Use this URL to cite or link to this record in EThOS: http://ethos.bl.uk/OrderDetails.do?uin=uk.bl.ethos.687285
Title: Computer aided learning within pre-clinical veterinary training : animal welfare assessment teaching prior to farm placement
Author: Kerr, Anne-Marie (Annie) Jane
ISNI:       0000 0004 5923 1102
Awarding Body: University of Bristol
Current Institution: University of Bristol
Date of Award: 2014
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Abstract:
Veterinary graduates require skills in animal observation. The aim Of this mixed methods study was to develop and validate a new educational resource which improved animal observation skills amongst pre-clinical veterinary students. A new Computer Aided Learning (CAL) resource provided pre-clinical extra mural students (PC EMS) with an opportunity to practise animal welfare assessment and had six sections; an on-line lecture, a quiz, animal observation videos, a decision -making section, "test yourself" video clips and a concept map. The CAL was informed by Kolb's cycle of experiential learning. Validation of the CAL involved a detailed, quantitative blind assessment of the content of farm reports submitted by all students post-placement. The assessment criteria for the categories were based upon the Bloom's Revised Taxonomy. CAL training prior to farm placement improved the ability of students to assess and report animal welfare as part of their pre-clinical extra mural experience. A qualitative focus group also reported finding the CAL easy to use. Three successive years of students demonstrated improved reporting of animal based measurements for each of the five freedoms following CAL training. Students were found to employ a combination of objective (quantitative) and subjective (qualitative) measures when assessing animal welfare using the CAL. More than two-thirds of the students who completed a survey following the CAL reported that it was informative and a useful addition to the pre-existing PC EMS course. Furthermore, many students re used the CAL of their own volition following initial training. Collectively, these findings show that the new CAL improved students' ability to report animal based measurements when reviewing animal welfare and was viewed positively by many of its users. The CAL has formed part of the veterinary curriculum at the University of Bristol since its validation in 2010 and is currently readily available to other British veterinary schools.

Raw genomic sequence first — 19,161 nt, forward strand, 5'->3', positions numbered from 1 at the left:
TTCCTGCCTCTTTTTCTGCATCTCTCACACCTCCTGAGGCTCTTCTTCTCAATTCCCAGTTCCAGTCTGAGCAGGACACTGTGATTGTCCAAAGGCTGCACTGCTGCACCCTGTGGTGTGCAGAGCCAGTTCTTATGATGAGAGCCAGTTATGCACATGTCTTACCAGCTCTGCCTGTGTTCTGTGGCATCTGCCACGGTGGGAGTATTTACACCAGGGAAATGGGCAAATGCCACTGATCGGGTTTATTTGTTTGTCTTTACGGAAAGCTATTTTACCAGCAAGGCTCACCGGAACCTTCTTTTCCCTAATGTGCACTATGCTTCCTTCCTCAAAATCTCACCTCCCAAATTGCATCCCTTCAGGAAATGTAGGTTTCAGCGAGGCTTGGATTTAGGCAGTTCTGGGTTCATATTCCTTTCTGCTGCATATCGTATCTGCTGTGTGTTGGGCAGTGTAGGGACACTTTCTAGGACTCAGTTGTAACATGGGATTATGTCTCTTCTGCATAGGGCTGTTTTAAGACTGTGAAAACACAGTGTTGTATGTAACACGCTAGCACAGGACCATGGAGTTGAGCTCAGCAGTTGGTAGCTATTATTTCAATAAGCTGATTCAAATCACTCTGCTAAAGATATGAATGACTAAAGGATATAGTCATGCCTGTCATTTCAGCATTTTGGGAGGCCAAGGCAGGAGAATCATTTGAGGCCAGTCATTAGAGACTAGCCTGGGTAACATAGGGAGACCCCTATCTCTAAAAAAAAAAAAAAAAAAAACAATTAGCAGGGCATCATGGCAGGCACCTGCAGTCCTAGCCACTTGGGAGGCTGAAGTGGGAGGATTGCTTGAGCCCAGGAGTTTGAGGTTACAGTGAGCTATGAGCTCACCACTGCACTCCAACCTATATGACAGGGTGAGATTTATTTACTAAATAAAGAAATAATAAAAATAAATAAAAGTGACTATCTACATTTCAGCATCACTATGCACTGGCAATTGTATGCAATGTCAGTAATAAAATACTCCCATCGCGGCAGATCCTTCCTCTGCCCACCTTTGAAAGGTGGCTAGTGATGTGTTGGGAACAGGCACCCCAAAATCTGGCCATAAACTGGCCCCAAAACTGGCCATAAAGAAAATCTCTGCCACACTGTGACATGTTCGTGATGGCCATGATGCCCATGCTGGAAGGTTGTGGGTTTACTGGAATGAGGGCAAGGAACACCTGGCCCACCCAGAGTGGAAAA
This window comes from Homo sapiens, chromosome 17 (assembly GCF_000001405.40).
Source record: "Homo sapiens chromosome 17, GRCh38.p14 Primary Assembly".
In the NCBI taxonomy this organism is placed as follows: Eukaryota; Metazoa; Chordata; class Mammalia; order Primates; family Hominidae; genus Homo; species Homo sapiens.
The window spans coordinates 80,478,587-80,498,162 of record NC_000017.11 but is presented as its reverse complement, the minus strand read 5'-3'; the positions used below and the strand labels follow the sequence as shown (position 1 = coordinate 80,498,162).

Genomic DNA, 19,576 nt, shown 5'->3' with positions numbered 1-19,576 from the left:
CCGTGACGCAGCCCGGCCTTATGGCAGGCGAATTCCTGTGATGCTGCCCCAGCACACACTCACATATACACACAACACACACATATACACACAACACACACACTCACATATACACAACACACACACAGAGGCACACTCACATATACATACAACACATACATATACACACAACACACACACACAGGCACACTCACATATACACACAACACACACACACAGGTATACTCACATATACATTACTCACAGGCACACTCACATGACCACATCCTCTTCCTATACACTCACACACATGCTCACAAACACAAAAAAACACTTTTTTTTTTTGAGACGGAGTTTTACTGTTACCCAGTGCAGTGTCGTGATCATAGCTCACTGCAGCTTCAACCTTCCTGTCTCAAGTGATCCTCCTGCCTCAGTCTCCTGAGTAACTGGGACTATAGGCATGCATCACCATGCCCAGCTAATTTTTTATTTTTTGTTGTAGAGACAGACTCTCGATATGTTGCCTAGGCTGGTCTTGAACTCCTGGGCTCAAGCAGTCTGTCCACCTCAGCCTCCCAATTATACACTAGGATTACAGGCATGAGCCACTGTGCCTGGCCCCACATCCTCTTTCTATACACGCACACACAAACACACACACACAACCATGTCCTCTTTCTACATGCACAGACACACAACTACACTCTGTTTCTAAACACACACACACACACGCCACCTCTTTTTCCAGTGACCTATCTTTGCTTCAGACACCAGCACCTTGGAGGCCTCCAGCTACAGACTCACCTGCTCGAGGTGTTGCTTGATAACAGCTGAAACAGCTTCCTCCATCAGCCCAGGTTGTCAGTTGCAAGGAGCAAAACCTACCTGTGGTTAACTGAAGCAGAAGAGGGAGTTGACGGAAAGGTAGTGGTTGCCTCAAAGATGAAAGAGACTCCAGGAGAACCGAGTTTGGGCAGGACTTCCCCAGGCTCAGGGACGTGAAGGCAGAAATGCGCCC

Supervisor: Not available Sponsor: Not available
Qualification Name: Thesis (Ph.D.) Qualification Level: Doctoral
EThOS ID: uk.bl.ethos.687285  DOI: Not available
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